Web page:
• [0082]
    Ion extraction grids are formed from end plate structures by coating the diamond membrane containing the aperture with a thin metal layer on one or both sides as shown in the lower right insert of FIG. 4. A metallic coating on one side forms a single grid ion extraction unit. The metallic coating will be electrically attached to a dc power supply. A return path for the current to the plasma is provided by placing another electrode within the plasma discharge at a location away from the extraction end. A double grid is formed by putting a metal film on both sides of the diamond dielectric membrane. Electrical connections are made to both sides of the dielectric membrane. Also single grid approach is used, which is also expected to give good results.
  • [0083]
    The alternative technique is shown in FIG. 15. Particles that are the size of the desired apertures are placed on a silicon wafer as described below. A thin layer of nanocrystalline or ultrananocrystalline diamond is grown on the silicon wafer to the desired thickness. During this growth process it is likely that the particles are overgrown with diamond. The diamond surface is then polished back enough to expose the sacrificial particle as shown in the third step in FIG. 15. Next the particles are etched out of the diamond film and the silicon is back etched to form the thin membranes that are on a silicon frame. The silicon frame is then be mounted on the end of the miniature plasma source. For making even smaller apertures than possible with particle placement, the apertures can be etched open and diamond grown to partially fill in the aperture to the desired size.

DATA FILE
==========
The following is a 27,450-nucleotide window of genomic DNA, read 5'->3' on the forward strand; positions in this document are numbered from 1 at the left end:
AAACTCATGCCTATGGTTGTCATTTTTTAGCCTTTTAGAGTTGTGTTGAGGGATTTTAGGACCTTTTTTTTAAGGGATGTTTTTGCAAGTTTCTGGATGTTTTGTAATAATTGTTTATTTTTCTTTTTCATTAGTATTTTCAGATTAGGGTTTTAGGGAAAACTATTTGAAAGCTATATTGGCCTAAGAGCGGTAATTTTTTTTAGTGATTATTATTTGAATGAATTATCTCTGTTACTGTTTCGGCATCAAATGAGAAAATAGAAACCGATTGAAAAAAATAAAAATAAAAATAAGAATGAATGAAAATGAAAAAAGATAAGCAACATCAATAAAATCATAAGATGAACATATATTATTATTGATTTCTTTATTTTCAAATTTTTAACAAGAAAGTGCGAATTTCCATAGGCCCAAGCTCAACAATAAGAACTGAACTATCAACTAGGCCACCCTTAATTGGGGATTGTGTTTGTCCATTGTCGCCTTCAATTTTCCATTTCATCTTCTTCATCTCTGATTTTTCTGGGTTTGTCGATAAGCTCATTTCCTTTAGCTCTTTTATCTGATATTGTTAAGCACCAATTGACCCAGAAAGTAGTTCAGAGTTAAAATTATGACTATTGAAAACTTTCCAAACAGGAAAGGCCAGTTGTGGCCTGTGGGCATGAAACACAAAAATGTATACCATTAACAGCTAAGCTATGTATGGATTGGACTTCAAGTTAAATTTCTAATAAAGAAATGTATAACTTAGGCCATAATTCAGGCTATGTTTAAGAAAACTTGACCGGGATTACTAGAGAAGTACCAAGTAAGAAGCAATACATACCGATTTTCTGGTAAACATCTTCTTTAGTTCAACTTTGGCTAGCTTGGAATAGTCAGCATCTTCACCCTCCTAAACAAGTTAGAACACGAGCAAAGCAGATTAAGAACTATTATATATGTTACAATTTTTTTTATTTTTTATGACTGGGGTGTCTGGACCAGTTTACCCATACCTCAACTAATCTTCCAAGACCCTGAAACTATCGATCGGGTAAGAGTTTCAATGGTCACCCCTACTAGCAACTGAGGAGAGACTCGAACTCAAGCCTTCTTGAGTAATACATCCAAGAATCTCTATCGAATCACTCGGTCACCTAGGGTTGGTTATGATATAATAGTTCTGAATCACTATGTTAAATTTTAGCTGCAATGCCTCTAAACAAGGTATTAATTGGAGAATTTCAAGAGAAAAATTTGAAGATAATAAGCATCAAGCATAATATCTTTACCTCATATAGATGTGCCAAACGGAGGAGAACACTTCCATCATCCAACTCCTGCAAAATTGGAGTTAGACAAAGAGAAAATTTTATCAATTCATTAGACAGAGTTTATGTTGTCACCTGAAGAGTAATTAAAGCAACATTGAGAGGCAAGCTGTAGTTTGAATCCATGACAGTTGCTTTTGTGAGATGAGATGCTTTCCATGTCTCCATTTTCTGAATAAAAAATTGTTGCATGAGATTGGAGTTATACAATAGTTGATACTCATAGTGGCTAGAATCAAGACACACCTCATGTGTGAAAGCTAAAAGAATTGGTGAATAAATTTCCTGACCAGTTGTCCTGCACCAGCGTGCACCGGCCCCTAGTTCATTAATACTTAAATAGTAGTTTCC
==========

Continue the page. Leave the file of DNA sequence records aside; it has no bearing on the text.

• [0084]
    In the fabrication process of making the nano scale apertures as illustrated in FIG. 15, the key step is to precisely place the particles of size 10-100 nanometers on a silicon substrate. An atomic force microscopy (AFM) based robotic manipulation system is used for such nano patterning.
  • [0085]
    In the existing nano manipulation, an operation is designed offline based on the static AFM image and then downloaded to the AFM system to realize the operation in open loop. Whether the operation is successful or not has to be verified by a new image scan. Obviously, this scan-design-manipulation-scan cycle is very time-consuming because it usually takes several minutes to obtain a new AFM image. Combining the AFM with virtual reality interface and haptic devices, the tip-surface-object interaction can be felt. But the operator still cannot see real-time environment changing through the static virtual reality model. It becomes a major obstacle for an efficient nano manipulation, specially the complicated manipulation tasks such as assembly. Thus it is essential to develop an AFM imaging scheme which can update the image in real time.